Originally published on Back Tracks Music, 11/26/2011
Eddie Spaghetti isn't quite as starchy as his namesake. (c) Sarah Belclaire
This past weekend the Middle East Downstairs in Cambridge, Massachusetts hosted a rock n’ roll show consisting of three bands that are all headliners in their own right. I went to see Sasquatch & The Sickabillies, a band I’ve always loved for their local roots. But, this was a Sickabillies show like no other, as the rock n' roll trio opened for hard rock legends Nashville Pussy and the self-proclaimed “greatest rock n’ roll band in the world,” the Supersuckers.
The Sickabillies set the night off properly, shying away from that dreaded “rockabilly” label given to all bands whose lead singer has a pompadour. Lead vocalist and guitarist Sasquatch, with his throaty, driving vocals and superb guitar prowess concocted a set combining country, punk, and metal into a raw, raunchy fusion of rock n’ roll ideology. It was a heavily male-dominated crowd at the Middle East, and right away the Sickabillies prepared any spectators in the audience for what they were about to witness the rest of the night. Their version of the Vince Taylor classic “Brand New Cadillac,” though often associated with greaser car culture, is hardly the Clash’s or Brian Setzer’s version. It’s sped up to a heart-pounding pace, and somehow fits into a set so red-blooded that it could only be followed by a band called Nashville Pussy.
As Nashville Pussy, the hard rock quartet from Atlanta, took the stage, the crowd shifted into bar fight mode. With Eddie Spaghetti of the Supersuckers filling in on bass, Blaine Cartwright, Ruyter Suys, and Jeremy Thompson delved into fist-pumping crowd favorites like “High As Hell.” I had been previously skeptical of Nashville Pussy, partially because they’re so intimidating and partially because, growing up in New Hampshire, “redneck rock” genre can be tiresome.
Though I’m certain Ruyter Suys would beat me in an arm wrestling match, she sure is a charismatic guitarist.
She’s the most passionate member of the group, throwing herself to the ground in a frenzy as she blazes through solo after solo. Looking out at the crowd, it’s easy to see that the people closest to Ruyter’s side of the stage are the ones most engaged in the show, throwing their hands towards her.
A superb night of chanting, moshing, and throwing beer on people had only begun when Supersuckers charged into their set. I’ve been to shows where it’s hard to tell who is the opener and who is the headliner by just looking at the lineup. This was one of those shows. Supersuckers had to try pretty hard to upstage Ruyter & Nashville Pussy, but they narrowly pulled it off. For a rebel-rousing, “I don’t care” kind of band, they put on a pretty polished show. Lead Singer Eddie Spaghetti dons his uniform of cowboy hat and aviator sunglasses, while he and his guitarists move in coordinated rhythms back and forth on the stage. Their main objective is to assure that everybody in the crowd goes as wild as possible. They slashed through songs like “Coattail Rider” “Hell City Hell” and “Pretty Fucked Up”—during which an obedient fan trotted happily onto the stage before being tossed back into the crowd by security.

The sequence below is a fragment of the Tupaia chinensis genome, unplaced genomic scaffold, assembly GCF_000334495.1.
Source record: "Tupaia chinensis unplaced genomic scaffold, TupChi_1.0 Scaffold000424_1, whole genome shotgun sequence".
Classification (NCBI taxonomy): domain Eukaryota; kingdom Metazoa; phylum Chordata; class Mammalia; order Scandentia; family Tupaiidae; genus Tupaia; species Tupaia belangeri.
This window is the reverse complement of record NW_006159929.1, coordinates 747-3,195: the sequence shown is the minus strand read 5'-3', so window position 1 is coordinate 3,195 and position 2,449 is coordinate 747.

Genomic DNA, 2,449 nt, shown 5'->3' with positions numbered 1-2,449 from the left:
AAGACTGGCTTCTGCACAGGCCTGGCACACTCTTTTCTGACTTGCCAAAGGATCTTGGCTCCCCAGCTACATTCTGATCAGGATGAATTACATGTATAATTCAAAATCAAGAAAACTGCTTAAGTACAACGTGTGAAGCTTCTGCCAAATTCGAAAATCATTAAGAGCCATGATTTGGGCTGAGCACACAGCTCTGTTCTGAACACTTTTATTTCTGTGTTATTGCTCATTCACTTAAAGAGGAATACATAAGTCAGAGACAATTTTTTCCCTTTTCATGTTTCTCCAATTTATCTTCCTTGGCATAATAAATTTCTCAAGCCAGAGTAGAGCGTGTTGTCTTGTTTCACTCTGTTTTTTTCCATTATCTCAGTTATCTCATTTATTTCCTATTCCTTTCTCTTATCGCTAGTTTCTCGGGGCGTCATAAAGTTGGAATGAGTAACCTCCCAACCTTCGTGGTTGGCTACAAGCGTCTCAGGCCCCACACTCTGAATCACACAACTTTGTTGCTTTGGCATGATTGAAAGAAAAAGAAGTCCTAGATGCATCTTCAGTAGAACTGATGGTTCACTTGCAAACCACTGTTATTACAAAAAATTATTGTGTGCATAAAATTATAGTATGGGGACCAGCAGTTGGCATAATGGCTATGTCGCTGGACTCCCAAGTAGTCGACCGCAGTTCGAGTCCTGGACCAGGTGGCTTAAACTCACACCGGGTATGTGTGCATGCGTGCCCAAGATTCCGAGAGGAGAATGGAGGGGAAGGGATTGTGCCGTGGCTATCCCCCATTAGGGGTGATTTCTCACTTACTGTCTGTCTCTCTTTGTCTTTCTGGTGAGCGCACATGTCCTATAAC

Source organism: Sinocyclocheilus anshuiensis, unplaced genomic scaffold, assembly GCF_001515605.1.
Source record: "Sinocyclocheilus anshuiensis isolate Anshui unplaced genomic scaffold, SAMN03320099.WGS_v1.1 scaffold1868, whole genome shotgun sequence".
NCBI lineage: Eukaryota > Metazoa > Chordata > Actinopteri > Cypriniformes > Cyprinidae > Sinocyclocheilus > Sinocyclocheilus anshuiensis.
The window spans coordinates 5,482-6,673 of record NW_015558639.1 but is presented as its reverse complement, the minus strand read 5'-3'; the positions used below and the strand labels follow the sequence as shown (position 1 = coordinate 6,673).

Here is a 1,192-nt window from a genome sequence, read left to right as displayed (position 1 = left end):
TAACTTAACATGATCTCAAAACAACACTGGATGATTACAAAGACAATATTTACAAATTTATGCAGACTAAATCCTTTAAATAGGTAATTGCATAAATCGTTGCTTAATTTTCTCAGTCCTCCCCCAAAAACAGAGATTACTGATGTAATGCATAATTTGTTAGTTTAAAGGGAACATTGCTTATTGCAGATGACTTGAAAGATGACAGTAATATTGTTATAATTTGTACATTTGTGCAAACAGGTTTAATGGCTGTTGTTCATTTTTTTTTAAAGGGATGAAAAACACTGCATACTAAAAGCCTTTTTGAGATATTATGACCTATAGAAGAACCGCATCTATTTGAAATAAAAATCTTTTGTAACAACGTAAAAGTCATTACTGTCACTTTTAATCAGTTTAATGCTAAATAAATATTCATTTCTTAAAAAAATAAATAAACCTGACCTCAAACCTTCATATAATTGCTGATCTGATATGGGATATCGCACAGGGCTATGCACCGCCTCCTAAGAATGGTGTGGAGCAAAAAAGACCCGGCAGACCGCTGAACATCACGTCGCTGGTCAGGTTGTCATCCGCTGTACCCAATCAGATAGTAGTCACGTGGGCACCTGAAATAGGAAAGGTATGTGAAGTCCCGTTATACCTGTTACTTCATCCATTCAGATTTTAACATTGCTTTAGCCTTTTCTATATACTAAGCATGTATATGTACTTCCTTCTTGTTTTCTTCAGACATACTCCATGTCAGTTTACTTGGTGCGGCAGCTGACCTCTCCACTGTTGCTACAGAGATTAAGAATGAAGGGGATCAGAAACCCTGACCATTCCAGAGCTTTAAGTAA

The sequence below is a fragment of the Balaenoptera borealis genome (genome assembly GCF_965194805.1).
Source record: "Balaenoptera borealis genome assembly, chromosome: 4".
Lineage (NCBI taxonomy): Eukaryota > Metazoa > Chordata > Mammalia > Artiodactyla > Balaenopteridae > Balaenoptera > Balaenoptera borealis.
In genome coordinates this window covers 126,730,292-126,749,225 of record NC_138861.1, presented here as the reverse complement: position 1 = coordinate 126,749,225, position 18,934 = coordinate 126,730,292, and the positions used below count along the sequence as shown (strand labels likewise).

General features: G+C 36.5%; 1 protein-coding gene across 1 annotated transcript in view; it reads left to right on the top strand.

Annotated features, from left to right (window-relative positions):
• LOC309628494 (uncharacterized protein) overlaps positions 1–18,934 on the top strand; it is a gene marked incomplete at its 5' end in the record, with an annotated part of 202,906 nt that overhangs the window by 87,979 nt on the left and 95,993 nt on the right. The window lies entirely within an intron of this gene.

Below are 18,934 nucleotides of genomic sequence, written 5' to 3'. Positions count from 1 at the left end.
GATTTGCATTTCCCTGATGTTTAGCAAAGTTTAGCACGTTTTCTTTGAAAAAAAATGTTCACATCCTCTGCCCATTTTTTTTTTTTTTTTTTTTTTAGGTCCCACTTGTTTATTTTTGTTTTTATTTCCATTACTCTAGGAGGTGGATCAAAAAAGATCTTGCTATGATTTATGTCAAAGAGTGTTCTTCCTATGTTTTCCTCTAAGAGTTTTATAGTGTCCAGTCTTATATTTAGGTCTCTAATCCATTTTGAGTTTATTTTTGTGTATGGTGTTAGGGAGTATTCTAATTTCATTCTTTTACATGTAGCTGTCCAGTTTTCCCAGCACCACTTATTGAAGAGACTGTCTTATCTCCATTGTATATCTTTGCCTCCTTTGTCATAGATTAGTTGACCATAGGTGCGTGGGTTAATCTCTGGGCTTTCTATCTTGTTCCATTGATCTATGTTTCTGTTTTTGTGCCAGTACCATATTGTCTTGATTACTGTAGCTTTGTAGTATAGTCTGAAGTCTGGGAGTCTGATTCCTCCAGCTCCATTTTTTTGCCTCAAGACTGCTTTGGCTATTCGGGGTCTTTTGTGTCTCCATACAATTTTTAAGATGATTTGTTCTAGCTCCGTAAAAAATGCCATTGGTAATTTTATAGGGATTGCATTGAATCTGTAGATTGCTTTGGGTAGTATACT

As the revelers got rowdier towards the end of the gig, I was slammed neck-first into a railing. Lucky for me, I wasn’t injured, and I got to get up onto the backstage ramp for the rest of the show to avoid being crushed by a crowd of drunk 6’5’’ dudes slamming into each other. There I got some awesome shots of Eddie leading the crowd at the end of the concert.
This was a positively American rock show. Eddie Spaghetti, insisting that it wouldn’t be over until they had “properly rocked,” indulged the crowd with a set that included a seamless encore with no off-stage break. The set ended with the Supersuckers classic “Born With A Tail,” as the devout crowd threw their middle fingers in the air. For anyone who craves the rabble-rousing, barfight-like experience of southern rock, it was a pleasant surprise to get such a great lineup and raucous crowd in the otherwise fairly quiet Boston ‘burbs. For three groups that may well pride themselves on being vulgar and loud, these are also bands that don’t play games with their fans. They respect their crowd, they play all the hits everybody wants to hear, and their greatest pride comes from knowing the crowd is having a blast.